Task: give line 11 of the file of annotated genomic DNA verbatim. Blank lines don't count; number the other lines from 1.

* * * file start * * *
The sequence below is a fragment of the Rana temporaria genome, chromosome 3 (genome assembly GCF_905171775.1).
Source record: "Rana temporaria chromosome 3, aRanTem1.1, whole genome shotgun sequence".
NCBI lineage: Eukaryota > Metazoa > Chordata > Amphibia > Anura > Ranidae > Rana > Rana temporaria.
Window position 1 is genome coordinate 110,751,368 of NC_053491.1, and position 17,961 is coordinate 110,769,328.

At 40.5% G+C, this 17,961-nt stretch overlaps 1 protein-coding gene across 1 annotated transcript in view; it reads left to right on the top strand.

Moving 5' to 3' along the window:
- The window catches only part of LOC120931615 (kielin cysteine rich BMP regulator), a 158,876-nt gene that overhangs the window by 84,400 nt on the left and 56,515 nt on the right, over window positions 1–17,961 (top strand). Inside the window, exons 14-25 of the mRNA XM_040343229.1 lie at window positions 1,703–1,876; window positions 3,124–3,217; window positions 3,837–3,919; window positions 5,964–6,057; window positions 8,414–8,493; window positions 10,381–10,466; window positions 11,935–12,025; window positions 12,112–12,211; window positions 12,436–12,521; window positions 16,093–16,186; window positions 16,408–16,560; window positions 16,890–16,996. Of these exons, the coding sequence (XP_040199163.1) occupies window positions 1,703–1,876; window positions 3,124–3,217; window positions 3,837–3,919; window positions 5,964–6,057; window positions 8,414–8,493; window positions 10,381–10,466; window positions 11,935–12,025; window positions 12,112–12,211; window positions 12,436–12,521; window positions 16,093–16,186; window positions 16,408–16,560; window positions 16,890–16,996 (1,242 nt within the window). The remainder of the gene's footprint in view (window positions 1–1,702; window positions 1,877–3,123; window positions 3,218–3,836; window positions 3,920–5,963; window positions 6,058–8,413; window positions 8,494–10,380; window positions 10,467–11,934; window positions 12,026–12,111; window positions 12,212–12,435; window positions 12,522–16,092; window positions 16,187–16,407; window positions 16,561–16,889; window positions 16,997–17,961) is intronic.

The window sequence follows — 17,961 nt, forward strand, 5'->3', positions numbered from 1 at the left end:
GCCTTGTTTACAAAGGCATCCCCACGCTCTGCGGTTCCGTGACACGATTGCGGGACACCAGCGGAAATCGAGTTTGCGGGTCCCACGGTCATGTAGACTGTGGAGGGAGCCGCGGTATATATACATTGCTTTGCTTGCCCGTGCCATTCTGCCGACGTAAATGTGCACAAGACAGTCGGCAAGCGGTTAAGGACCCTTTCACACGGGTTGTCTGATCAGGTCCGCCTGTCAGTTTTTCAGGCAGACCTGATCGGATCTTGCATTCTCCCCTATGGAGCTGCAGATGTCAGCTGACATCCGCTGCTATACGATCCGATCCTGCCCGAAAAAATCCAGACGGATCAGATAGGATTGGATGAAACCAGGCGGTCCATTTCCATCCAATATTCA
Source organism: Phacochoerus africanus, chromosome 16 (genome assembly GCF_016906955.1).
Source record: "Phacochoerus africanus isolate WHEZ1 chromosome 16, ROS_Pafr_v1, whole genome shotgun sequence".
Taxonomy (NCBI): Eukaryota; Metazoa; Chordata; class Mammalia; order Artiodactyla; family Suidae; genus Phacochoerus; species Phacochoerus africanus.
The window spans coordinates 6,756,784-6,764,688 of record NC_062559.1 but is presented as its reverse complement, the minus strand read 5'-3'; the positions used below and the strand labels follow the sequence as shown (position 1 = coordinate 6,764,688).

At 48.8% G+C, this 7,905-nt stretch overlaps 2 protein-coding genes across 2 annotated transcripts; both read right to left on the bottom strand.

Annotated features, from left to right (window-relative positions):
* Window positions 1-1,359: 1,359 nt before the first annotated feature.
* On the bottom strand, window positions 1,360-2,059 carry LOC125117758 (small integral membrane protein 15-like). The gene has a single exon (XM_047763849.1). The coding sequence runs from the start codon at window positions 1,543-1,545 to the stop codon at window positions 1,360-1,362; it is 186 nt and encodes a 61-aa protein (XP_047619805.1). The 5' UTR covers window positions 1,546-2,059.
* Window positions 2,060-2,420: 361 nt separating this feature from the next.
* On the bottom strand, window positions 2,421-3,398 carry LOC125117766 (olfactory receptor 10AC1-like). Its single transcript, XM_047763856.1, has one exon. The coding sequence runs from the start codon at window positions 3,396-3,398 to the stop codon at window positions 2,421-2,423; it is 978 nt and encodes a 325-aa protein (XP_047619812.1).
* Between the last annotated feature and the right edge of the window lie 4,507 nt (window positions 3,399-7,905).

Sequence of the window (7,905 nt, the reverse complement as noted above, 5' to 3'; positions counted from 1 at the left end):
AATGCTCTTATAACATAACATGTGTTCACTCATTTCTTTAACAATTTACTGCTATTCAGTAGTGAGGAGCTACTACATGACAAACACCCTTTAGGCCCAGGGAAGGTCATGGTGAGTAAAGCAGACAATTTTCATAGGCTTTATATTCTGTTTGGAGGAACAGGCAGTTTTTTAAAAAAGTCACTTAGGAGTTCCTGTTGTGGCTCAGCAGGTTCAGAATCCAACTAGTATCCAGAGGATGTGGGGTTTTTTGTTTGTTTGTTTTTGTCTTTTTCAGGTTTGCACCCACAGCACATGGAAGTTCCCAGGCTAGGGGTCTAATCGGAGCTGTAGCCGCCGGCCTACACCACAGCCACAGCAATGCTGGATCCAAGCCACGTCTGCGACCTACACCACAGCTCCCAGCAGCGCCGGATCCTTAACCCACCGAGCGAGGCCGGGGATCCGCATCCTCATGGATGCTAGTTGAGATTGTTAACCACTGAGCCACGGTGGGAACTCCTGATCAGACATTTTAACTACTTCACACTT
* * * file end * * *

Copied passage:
Source record: "Phacochoerus africanus isolate WHEZ1 chromosome 16, ROS_Pafr_v1, whole genome shotgun sequence".